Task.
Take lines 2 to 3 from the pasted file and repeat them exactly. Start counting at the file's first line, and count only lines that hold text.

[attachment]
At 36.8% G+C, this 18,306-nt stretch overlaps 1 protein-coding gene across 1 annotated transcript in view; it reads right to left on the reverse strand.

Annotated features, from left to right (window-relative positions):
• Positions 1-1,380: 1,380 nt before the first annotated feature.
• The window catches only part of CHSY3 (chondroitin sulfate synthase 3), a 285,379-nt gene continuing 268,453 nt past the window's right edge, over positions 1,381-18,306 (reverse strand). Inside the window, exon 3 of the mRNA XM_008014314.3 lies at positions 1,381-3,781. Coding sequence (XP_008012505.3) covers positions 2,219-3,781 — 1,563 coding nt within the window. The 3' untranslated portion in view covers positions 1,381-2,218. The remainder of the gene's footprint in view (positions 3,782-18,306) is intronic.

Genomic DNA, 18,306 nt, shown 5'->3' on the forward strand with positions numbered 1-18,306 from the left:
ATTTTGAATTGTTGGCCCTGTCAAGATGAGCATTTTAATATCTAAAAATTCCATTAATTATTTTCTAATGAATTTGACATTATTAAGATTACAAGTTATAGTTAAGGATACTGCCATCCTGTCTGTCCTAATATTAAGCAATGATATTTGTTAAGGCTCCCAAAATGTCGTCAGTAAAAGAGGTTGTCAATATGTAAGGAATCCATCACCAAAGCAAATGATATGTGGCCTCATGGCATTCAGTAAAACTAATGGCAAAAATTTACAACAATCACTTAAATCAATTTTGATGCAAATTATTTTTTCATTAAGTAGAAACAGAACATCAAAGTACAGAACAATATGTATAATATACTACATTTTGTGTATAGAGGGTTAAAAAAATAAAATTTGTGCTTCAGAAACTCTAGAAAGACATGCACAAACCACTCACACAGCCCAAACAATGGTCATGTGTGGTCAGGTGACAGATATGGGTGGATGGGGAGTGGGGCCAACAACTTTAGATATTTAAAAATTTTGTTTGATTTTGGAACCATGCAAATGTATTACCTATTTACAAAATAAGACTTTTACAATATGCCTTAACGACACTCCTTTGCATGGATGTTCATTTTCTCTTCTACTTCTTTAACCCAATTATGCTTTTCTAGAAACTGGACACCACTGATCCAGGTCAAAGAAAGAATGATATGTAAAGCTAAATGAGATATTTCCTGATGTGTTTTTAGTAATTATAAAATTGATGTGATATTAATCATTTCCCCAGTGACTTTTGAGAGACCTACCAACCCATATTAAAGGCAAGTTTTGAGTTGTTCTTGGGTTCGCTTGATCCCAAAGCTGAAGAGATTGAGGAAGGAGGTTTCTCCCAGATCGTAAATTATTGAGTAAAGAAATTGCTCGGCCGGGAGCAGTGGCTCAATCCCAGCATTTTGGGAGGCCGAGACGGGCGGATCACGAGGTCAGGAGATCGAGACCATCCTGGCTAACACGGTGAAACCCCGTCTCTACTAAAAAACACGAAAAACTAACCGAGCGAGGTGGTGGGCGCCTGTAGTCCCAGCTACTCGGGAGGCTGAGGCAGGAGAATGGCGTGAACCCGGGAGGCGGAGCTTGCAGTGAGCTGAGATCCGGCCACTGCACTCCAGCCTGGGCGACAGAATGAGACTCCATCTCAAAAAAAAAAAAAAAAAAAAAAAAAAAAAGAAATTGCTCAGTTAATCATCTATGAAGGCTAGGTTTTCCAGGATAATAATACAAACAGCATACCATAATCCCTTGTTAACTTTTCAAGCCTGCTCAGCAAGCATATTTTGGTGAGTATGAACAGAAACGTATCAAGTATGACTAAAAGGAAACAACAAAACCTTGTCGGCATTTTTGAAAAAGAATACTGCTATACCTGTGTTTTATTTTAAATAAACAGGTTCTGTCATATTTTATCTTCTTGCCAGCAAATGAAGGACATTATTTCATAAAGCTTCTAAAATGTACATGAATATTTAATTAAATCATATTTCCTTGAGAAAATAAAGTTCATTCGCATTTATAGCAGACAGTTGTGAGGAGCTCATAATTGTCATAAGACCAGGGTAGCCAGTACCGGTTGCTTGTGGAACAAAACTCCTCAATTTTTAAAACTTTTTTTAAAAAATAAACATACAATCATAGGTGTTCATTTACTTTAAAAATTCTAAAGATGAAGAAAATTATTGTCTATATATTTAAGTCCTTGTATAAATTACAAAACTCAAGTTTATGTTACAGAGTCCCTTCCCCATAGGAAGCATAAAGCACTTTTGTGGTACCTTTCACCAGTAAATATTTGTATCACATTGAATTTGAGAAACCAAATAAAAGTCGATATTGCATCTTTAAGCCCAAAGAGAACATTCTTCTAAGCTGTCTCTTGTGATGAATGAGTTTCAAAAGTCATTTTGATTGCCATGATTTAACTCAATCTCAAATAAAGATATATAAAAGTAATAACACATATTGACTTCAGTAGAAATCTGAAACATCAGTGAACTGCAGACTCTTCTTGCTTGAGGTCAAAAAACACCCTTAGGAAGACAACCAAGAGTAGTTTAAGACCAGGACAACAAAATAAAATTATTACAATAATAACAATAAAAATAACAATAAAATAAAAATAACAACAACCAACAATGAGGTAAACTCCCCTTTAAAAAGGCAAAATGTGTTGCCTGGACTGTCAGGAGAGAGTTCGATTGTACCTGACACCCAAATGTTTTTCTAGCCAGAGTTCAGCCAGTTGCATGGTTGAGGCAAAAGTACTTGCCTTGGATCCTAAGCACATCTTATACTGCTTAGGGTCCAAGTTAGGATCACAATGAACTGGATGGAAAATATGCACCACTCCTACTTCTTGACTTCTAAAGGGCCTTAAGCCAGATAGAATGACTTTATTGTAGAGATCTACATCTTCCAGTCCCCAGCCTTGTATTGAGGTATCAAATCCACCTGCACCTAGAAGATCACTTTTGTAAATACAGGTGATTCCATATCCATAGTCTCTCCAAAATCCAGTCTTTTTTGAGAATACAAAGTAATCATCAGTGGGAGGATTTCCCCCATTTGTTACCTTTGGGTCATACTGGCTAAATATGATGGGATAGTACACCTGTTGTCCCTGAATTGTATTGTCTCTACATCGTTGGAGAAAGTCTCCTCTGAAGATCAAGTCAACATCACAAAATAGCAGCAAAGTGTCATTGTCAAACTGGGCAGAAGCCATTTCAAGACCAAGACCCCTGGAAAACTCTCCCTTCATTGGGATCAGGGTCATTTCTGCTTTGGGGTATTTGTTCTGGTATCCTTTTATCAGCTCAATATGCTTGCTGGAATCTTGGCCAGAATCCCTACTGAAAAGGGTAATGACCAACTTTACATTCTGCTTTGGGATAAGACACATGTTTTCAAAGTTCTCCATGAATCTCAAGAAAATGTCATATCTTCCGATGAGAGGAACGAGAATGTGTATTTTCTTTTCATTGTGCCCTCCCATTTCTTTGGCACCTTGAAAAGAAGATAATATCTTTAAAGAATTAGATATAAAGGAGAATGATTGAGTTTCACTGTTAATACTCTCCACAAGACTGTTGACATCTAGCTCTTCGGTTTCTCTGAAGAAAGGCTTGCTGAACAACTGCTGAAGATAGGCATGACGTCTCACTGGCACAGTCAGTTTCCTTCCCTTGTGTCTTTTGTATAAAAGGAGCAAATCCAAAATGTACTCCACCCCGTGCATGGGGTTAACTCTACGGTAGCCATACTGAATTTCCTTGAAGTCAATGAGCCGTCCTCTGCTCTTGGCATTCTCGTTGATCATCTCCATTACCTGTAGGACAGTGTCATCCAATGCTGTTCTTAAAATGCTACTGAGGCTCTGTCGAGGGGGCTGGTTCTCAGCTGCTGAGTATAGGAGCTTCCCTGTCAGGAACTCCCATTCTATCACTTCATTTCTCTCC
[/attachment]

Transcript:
Annotated features, from left to right (window-relative positions):
• Positions 1-1,380: 1,380 nt before the first annotated feature.